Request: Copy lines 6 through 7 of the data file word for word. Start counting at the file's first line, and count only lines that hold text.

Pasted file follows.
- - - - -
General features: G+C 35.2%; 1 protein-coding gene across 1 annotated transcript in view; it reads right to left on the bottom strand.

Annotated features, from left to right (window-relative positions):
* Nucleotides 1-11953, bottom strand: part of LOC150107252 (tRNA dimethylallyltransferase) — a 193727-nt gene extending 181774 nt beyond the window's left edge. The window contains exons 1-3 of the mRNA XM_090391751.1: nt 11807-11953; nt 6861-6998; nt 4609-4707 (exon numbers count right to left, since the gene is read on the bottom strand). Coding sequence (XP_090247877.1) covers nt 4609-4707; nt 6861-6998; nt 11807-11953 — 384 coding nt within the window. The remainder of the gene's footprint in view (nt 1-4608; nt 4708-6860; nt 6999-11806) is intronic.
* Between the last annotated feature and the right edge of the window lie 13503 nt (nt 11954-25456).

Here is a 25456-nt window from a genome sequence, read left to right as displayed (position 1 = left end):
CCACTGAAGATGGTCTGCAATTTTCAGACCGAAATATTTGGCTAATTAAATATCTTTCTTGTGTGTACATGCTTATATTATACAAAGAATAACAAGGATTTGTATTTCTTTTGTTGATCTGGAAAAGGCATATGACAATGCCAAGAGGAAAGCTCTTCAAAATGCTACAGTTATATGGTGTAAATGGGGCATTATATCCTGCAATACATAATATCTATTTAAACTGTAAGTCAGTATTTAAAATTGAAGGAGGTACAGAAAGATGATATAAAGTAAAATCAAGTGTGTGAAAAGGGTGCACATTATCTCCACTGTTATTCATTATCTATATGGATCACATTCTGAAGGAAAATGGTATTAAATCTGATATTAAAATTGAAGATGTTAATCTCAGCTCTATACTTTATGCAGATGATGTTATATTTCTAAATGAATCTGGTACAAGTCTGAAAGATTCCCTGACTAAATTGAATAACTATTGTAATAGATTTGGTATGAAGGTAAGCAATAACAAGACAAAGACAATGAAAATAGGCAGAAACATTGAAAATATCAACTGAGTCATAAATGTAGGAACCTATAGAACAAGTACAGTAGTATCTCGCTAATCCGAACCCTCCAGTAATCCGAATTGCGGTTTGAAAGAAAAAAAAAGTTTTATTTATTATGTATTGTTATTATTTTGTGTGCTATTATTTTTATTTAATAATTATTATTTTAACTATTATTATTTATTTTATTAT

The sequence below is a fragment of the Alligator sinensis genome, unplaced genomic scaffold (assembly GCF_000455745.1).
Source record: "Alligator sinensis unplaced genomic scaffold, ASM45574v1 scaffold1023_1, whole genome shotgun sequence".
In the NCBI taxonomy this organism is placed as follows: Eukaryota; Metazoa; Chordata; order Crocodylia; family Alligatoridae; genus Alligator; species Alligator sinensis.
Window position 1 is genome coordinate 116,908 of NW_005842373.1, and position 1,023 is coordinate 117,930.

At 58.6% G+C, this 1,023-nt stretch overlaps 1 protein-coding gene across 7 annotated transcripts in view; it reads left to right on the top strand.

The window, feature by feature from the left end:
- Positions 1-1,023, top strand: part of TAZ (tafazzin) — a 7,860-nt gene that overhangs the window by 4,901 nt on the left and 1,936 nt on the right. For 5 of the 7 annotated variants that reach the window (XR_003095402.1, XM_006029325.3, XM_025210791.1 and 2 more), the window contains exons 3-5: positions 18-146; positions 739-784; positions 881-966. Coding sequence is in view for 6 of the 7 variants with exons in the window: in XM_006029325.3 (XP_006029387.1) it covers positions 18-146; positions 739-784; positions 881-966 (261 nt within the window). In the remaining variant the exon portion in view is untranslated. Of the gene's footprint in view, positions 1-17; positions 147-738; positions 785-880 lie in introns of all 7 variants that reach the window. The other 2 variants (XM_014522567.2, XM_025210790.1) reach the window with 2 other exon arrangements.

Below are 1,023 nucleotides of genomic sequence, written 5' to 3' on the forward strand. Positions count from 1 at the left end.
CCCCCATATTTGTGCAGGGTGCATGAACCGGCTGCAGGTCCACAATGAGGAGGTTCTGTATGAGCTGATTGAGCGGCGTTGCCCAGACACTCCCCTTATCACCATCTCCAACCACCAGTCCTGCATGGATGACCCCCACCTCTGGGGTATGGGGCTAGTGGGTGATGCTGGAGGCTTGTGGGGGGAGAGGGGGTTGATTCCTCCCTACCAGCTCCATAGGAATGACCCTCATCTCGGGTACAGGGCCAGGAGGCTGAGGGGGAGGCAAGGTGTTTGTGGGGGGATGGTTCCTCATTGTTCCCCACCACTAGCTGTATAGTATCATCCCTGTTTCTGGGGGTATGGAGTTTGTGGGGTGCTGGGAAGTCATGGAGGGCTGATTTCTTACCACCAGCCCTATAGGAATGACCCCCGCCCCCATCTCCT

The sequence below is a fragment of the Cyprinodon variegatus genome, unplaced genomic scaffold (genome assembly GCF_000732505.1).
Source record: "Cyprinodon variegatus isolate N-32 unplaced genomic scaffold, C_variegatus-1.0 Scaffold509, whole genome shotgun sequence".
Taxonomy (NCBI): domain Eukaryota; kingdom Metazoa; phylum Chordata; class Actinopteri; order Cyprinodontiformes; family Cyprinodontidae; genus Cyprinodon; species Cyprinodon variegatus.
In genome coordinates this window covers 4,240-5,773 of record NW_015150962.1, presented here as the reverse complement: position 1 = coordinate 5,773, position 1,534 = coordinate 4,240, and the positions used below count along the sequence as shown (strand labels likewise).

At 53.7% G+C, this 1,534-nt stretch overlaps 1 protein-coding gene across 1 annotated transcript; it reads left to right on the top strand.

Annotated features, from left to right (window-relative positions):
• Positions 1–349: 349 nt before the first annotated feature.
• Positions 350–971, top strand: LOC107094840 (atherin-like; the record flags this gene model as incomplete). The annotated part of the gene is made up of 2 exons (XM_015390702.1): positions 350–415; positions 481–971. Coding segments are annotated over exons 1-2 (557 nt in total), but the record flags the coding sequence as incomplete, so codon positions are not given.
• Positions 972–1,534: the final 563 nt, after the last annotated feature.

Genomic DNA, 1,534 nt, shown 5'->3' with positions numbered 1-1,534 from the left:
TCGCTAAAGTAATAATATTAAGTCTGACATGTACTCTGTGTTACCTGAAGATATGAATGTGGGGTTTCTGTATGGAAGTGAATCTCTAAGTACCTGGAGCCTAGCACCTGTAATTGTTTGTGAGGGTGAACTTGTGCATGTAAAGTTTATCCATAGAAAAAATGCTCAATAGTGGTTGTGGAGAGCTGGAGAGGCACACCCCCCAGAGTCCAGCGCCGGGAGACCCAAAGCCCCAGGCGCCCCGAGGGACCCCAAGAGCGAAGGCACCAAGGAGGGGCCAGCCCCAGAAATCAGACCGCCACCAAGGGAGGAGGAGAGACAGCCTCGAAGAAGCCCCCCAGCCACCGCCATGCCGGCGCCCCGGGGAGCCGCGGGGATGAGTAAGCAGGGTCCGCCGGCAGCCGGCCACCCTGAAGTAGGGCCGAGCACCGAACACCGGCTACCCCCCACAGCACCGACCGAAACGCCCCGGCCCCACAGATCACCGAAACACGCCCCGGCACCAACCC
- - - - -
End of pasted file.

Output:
CCACTGAAGATGGTCTGCAATTTTCAGACCGAAATATTTGGCTAATTAAATATCTTTCTTGTGTGTACATGCTTATATTATACAAAGAATAACAAGGATTTGTATTTCTTTTGTTGATCTGGAAAAGGCATATGACAATGCCAAGAGGAAAGCTCTTCAAAATGCTACAGTTATATGGTGTAAATGGGGCATTATATCCTGCAATACATAATATCTATTTAAACTGTAAGTCAGTATTTAAAATTGAAGGAGGTACAGAAAGATGATATAAAGTAAAATCAAGTGTGTGAAAAGGGTGCACATTATCTCCACTGTTATTCATTATCTATATGGATCACATTCTGAAGGAAAATGGTATTAAATCTGATATTAAAATTGAAGATGTTAATCTCAGCTCTATACTTTATGCAGATGATGTTATATTTCTAAATGAATCTGGTACAAGTCTGAAAGATTCCCTGACTAAATTGAATAACTATTGTAATAGATTTGGTATGAAGGTAAGCAATAACAAGACAAAGACAATGAAAATAGGCAGAAACATTGAAAATATCAACTGAGTCATAAATGTAGGAACCTATAGAACAAGTACAGTAGTATCTCGCTAATCCGAACCCTCCAGTAATCCGAATTGCGGTTTGAAAGAAAAAAAAAGTTTTATTTATTATGTATTGTTATTATTTTGTGTGCTATTATTTTTATTTAATAATTATTATTTTAACTATTATTATTTATTTTATTAT

The sequence below is a fragment of the Alligator sinensis genome, unplaced genomic scaffold (assembly GCF_000455745.1).